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Equity Asset Classes


According to Merriam-Webster, the definition of invest is “to commit (money) in order to earn a financial return.” Most people in the finance world will agree there are four major asset classes in which you can invest; and each of those four can be further broken down into smaller and smaller subcategories. The four asset classes are:

  • Equities (aka stocks) where buying a stock gives you ownership in a share of a company
  • Fixed income (aka debt or bonds) where you lend money and gain by the interest earned
  • Cash and cash equivalents is just what it sounds like – your cash, whether in savings or in a shoe box under your bed
  • Real estate and commodities where you buy and own something physical (like a physical property); this can take on the physical form in a tangible asset, or it can be in the form a fund

Equity Asset Classes

Because investing is WAYYYY too broad of a topic for one blog post, we’re breaking it down and just covering equity classes in this post. Equity assets are generally broken down by three methods: growth vs. value, location, and market-cap. Read on for explanations of what that even means!

Growth vs. Value Stocks 

Regardless of company size or location, companies can be classified as growth or value. As the name implies, growth companies have a high potential for growth and are expected to grow faster than other companies. They put a premium on growth strategies and focus on reinvesting earnings into themselves rather than paying out dividends to investors. Because they’re often riskier in their growth strategies, they do have big upside potential but there are no guarantees of success. In terms of pricing, a growth stock price is usually high relative to sales and profit. People usually think of start ups when discussing growth stocks, but they can also take on the form of much larger companies, such as Amazon.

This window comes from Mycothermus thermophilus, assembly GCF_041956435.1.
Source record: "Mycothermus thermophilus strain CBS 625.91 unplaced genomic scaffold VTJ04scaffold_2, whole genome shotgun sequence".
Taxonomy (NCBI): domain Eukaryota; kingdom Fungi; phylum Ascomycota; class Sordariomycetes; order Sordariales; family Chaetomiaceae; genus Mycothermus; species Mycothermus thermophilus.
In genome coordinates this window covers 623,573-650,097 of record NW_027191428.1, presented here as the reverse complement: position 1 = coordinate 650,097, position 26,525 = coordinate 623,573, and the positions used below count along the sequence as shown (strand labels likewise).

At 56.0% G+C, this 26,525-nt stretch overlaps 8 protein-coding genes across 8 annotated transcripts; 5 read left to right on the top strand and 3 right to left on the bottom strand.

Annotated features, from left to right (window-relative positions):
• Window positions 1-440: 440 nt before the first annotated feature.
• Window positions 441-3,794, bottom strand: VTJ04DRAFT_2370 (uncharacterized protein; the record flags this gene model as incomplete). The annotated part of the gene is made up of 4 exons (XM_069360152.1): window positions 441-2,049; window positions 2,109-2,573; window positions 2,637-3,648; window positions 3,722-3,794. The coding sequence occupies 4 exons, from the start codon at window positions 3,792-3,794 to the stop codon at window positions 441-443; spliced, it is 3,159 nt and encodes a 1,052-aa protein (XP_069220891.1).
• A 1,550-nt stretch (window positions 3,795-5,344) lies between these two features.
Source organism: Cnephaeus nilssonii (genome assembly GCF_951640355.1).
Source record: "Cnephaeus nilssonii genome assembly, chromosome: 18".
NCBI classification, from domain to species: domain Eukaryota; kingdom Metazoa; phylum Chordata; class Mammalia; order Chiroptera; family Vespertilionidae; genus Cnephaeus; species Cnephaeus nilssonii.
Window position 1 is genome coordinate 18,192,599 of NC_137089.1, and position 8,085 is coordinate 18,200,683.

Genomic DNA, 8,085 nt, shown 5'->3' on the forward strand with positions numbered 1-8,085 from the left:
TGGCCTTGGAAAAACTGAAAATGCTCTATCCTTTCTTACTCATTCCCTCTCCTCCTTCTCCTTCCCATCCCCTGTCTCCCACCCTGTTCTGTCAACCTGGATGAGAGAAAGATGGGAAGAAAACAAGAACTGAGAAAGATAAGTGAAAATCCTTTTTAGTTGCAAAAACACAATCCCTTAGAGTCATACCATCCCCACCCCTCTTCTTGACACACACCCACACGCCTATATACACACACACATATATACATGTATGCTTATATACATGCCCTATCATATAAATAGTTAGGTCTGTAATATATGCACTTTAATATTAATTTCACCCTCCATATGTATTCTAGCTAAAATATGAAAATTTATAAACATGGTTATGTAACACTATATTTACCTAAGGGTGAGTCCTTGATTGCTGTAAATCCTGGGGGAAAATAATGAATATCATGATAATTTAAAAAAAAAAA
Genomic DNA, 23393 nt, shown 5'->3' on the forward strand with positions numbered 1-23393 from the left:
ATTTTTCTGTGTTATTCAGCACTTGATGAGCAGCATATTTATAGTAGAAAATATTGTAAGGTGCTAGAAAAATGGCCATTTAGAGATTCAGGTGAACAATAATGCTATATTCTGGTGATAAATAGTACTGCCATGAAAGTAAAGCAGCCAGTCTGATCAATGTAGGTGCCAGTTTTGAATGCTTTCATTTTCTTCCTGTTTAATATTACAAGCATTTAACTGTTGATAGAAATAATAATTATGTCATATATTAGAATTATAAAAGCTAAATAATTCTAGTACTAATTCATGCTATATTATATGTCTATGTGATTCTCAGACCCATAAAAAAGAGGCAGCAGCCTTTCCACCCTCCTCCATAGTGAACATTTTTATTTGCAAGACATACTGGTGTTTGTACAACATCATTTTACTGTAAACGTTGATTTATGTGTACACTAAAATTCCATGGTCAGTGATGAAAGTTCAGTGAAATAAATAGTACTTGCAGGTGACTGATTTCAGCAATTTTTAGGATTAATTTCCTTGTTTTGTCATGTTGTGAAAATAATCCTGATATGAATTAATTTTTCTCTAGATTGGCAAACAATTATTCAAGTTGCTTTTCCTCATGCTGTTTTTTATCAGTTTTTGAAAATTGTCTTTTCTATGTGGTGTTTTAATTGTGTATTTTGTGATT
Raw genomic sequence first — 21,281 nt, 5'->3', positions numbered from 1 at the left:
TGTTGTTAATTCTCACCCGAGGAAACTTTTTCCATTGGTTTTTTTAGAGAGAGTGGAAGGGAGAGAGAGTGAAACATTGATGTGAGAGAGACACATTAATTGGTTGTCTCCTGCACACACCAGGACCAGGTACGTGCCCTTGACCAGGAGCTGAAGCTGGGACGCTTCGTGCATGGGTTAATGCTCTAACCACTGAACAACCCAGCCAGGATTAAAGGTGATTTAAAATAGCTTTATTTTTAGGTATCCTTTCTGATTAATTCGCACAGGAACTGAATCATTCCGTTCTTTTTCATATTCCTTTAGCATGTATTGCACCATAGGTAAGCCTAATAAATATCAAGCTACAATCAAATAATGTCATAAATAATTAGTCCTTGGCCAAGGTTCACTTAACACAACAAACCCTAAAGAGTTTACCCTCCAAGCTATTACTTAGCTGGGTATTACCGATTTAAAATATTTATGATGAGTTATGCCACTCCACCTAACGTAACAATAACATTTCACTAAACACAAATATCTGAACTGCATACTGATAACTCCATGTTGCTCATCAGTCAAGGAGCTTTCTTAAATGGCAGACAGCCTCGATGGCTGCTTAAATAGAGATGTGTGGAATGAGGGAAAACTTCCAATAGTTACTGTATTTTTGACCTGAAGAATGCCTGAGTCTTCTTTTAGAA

Value stocks have usually proven their business model and can be counted on to have steady, albeit smaller, growth over time. Because growth generally isn’t the focus, the company’s profits are often paid out in dividends to investors rather than in rising stock price. Because these businesses have been proven, they’re also usually considered lower risk. In terms of pricing, value stocks are typically lower relative to sales and profits.

Usually specific companies fall into either category, but often mutual funds will have a mix of the two and are called blends. Mutual fund managers will have a strategic mix of growth and/or value stocks to adjust risk and income levels of their fund.

Stocks by Location

This category shouldn’t need much explanation, but there are a few terms to be familiar with:

Domestic/U.S. – refers to companies based in the United States

Foreign Developed – refers to non-U.S. companies in countries with developed economies and generally accepted currencies

Foreign Emerging – refers to non-U.S. companies in developing nations/economies

World/Global – refers to investment funds which include the U.S. and foreign stocks. Because a company has a ‘home base’ individual stocks aren’t considered world or global, but often funds are classified as such to denote they have both domestic and foreign investments. These funds are often GDP weighted, resulting in a common mix of about 50% US and 50% Foreign

Stocks by Market Capitalization

Market capitalization, or market cap is a finance term for how big a company is. It’s the value of a company’s tradable stock, or shares outstanding times share price. The four main categories are:

Large-Cap – refers to a company valued at $10 billion or more; ex. Walmart

Mid-Cap – refers to a company valued at $2-$10 billion; ex. Whirlpool

Small-Cap – refers to a company valued at less than $2 billion; ex. Vonage

Micro-Cap – refers to a very small company, valued at less than $300 million; ex. Mesa Laboratories

Which Equity Asset Class Do I Need?

Answering which equity classes should be included in your portfolio is an integral part of our financial planning process, the Custom Wealth Architect™. Everything from risk tolerance, current investments, retirement goals, and legacy planning goes into determining the portfolio mix that’s right for you.

Whether or not you’re ready to invest in your future with financial planning, you should learn about your investment options and know what you’re putting your money into. The only bad investments tend to be the ones we don’t understand – for if we truly understand it, we’ll know if it’s a good fit.

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